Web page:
Background. Investigation of the effects of exercise on frail, institutionalized individuals with dementia has been impeded by concerns about the reliability of physical performance measures when used in this population. Methods. The physical performance of 33 institutionalized subjects with Alzheimer's disease was measured during both the morning and afternoon of day 1 by rater 1 and during both the morning and afternoon of day 2, one week later, by rater 1 and rater 2. Intraclass correlation coefficients (ICCs) were calculated to examined the inter- and intrarater reliability of 'sit to stand,' '25-foot walk.' and 'the distance walked in 6 minutes' and walking speed over 25 feet and for 6 minutes. An analysis of variance was performed to determine the components of variance for each test. Results. ICCs for 'distance walked in 6 minutes' ranged from .80 to .99 with 77% of the variance explained by inter-subject differences. The ICCs for 'time to walk 25 feet' ranged from .57 to .97 with 25% of the variance explained by inter-subject differences. In contrast, the 'sit to stand' measure produced ICCs ranging from -.07 to .85 with only 7% of the variance explained by inter-subject differences in this impaired population. Conclusion. Our results support the contention that some physical performance measures can be used to test individuals in the later stages of Alzheimer's disease given appropriate modification. Although subjects with Alzheimer's disease may have difficulty following commands and/or require physical assistance, this does not prohibit the reliable assessment of physical performance if measurements are made over longer (6-minute walk) rather than shorter periods (25-foot walk).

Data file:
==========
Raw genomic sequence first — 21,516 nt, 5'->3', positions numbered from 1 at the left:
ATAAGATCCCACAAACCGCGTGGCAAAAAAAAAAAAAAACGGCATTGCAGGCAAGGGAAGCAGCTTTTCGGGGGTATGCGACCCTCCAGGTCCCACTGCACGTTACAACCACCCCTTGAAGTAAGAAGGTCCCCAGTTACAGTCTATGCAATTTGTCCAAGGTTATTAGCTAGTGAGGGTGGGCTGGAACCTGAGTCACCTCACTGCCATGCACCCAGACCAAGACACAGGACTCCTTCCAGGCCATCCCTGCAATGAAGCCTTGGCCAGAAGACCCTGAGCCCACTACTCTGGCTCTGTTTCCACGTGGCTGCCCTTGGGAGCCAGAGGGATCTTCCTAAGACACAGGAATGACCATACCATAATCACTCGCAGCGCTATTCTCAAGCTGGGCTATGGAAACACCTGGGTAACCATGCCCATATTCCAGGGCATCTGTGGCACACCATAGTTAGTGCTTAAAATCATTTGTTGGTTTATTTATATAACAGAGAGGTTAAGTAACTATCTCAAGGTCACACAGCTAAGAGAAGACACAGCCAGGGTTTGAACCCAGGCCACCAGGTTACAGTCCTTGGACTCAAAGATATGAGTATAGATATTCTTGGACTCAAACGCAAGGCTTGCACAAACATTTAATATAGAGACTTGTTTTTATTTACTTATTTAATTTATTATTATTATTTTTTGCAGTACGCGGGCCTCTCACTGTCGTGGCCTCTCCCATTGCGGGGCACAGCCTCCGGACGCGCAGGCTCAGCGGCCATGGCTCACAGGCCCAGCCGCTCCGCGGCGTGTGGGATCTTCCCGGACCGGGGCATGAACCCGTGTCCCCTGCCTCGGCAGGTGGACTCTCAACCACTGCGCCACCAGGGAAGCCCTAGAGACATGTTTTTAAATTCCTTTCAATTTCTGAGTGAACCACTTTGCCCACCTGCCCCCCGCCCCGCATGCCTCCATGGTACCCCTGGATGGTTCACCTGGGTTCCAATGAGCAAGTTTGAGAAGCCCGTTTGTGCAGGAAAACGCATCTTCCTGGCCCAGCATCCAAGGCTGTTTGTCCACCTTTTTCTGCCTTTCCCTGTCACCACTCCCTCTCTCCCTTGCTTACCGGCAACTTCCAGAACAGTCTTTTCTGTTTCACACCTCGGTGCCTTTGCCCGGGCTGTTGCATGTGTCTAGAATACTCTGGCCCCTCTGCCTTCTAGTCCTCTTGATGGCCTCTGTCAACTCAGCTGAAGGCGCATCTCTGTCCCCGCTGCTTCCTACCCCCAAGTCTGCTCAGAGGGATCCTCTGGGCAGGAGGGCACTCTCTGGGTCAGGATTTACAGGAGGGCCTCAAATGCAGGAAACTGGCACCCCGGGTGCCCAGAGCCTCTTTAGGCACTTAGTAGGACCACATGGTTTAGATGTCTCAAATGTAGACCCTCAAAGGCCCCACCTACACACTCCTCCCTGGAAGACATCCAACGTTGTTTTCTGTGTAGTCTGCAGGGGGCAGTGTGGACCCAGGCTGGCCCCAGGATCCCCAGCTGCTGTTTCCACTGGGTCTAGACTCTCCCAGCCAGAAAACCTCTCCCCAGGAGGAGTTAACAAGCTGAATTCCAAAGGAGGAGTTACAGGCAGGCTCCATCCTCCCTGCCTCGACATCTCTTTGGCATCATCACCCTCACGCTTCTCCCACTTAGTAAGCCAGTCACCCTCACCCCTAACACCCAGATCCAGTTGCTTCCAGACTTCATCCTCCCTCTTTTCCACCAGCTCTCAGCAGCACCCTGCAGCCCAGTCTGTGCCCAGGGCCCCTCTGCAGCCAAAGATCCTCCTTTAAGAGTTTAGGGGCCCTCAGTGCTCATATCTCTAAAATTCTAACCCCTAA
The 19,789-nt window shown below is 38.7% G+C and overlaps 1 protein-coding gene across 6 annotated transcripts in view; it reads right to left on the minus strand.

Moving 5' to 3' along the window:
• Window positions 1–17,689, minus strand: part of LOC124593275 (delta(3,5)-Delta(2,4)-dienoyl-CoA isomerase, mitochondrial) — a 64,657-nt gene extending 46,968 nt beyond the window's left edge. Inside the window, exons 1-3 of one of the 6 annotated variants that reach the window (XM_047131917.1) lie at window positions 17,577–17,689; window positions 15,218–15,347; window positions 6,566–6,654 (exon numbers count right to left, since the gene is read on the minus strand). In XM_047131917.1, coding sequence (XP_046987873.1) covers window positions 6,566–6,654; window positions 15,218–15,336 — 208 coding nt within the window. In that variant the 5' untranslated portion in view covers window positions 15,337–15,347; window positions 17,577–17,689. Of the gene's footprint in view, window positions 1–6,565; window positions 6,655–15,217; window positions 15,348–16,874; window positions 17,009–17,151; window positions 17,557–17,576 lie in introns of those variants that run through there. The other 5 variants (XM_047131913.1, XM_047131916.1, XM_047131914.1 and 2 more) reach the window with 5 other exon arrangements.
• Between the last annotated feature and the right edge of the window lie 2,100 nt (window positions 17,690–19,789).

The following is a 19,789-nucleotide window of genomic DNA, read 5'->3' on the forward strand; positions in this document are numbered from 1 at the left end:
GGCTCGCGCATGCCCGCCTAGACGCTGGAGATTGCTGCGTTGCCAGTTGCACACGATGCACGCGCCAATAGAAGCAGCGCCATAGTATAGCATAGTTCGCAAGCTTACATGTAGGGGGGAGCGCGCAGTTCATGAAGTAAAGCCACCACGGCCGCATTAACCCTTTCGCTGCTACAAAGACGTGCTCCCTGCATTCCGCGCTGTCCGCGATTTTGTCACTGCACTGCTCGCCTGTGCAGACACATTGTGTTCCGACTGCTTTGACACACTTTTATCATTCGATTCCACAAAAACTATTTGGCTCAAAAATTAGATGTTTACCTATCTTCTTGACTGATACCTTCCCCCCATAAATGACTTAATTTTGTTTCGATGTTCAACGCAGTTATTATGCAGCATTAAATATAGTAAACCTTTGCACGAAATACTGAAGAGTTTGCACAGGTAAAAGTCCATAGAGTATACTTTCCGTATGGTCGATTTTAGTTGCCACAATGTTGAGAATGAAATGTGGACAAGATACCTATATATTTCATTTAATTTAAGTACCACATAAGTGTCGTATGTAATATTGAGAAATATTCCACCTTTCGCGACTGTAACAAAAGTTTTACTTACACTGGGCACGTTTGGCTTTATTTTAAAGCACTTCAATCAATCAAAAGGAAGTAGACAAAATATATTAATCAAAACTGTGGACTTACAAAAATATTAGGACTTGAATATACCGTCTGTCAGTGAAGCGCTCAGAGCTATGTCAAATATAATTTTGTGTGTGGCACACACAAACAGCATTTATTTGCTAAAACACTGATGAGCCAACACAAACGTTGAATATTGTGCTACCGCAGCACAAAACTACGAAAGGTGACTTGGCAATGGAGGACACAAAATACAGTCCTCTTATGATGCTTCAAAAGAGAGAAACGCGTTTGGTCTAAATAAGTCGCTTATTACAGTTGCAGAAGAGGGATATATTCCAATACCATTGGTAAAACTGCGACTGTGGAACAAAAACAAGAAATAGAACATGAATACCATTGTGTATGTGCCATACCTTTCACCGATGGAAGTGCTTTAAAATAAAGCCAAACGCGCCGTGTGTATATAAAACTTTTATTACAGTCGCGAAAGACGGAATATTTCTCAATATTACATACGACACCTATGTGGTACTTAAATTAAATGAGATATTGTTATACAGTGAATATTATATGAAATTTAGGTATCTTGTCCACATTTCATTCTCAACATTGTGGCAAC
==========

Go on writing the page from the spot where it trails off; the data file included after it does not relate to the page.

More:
|Original language||English (US)|
|Journal||Journals of Gerontology - Series A Biological Sciences and Medical Sciences|
|State||Published - Jan 1 1997|
ASJC Scopus subject areas
- Geriatrics and Gerontology